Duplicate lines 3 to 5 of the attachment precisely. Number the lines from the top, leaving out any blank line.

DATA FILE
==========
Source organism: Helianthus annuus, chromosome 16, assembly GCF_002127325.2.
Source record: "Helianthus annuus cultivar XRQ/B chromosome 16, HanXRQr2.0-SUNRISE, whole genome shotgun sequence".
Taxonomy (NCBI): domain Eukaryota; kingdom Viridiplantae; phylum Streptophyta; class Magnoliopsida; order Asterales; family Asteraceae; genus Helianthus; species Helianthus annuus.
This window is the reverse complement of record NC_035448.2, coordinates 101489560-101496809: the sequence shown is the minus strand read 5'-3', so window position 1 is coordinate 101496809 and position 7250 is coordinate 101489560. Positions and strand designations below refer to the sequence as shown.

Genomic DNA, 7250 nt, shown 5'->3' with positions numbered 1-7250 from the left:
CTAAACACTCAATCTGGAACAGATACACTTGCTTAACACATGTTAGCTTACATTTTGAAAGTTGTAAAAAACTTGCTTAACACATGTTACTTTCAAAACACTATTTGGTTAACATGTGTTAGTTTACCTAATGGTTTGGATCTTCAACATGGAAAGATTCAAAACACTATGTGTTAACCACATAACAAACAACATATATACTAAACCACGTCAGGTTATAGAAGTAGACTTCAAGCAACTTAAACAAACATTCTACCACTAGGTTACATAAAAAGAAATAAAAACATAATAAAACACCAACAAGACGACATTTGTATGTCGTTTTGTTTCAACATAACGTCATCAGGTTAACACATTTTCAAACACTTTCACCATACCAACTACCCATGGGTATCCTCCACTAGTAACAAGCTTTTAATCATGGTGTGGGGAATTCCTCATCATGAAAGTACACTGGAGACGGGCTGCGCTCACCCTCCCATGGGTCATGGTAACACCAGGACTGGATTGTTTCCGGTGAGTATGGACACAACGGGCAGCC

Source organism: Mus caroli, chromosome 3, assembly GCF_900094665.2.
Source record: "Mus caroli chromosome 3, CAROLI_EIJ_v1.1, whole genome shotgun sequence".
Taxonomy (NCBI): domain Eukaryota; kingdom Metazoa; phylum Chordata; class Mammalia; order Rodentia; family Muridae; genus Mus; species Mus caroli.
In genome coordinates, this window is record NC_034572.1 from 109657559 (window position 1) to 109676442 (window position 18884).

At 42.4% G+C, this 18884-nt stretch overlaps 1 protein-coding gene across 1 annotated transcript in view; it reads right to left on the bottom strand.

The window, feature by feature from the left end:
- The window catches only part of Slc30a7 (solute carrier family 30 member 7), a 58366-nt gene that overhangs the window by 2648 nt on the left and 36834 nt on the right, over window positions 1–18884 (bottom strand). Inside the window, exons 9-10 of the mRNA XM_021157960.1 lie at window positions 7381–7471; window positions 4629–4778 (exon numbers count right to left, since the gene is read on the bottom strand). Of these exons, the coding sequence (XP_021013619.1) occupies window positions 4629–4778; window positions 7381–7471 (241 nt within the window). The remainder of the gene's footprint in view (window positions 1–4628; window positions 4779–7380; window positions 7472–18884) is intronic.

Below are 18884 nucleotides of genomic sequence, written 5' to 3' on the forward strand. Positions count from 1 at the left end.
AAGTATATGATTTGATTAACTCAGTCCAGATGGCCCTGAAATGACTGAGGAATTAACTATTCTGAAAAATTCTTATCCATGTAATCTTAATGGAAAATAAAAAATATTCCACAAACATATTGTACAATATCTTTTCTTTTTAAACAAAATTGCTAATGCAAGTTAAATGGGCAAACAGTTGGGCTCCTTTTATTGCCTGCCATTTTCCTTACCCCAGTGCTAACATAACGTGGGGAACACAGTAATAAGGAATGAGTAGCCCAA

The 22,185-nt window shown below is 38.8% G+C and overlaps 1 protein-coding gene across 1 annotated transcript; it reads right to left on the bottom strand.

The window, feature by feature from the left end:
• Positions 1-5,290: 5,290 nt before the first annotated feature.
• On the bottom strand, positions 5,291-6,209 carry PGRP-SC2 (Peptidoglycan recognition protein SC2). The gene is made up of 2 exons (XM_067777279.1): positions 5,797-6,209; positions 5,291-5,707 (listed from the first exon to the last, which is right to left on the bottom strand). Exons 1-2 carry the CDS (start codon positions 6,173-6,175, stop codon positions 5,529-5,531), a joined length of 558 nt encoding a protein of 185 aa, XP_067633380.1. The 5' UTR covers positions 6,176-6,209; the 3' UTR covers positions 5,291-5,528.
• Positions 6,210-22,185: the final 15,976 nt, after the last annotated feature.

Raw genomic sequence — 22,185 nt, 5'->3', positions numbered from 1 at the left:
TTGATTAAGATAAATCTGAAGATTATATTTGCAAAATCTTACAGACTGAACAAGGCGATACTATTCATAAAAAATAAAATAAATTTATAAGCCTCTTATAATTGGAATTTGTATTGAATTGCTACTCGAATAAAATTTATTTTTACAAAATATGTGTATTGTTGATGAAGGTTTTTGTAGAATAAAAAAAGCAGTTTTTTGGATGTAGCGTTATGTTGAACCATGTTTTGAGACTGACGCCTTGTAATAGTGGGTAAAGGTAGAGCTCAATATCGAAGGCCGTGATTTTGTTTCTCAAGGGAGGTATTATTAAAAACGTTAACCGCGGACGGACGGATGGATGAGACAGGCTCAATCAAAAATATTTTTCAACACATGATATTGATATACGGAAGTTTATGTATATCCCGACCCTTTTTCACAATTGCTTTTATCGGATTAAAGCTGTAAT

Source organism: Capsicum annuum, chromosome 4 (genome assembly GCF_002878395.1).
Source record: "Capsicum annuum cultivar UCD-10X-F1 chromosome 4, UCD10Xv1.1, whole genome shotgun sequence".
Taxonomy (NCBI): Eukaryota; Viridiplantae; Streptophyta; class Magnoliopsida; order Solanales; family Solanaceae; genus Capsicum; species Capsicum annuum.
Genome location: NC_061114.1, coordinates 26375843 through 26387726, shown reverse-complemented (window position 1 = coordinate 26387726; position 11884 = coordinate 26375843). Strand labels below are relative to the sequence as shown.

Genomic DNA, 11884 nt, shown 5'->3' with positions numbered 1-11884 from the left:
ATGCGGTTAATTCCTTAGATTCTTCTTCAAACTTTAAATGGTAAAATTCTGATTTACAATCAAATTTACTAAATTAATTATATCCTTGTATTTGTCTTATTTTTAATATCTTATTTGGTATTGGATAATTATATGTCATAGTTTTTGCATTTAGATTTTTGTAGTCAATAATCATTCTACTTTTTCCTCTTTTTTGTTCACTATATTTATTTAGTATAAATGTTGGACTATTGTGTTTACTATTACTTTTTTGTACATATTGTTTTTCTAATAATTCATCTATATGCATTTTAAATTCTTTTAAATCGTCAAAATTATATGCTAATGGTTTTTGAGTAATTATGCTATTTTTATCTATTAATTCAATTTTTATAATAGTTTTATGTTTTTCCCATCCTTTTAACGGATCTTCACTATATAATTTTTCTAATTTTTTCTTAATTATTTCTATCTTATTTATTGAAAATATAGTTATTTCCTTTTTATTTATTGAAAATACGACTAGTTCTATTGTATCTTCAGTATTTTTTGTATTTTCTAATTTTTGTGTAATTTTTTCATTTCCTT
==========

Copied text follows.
Taxonomy (NCBI): domain Eukaryota; kingdom Viridiplantae; phylum Streptophyta; class Magnoliopsida; order Asterales; family Asteraceae; genus Helianthus; species Helianthus annuus.
This window is the reverse complement of record NC_035448.2, coordinates 101489560-101496809: the sequence shown is the minus strand read 5'-3', so window position 1 is coordinate 101496809 and position 7250 is coordinate 101489560. Positions and strand designations below refer to the sequence as shown.

Genomic DNA, 7250 nt, shown 5'->3' with positions numbered 1-7250 from the left: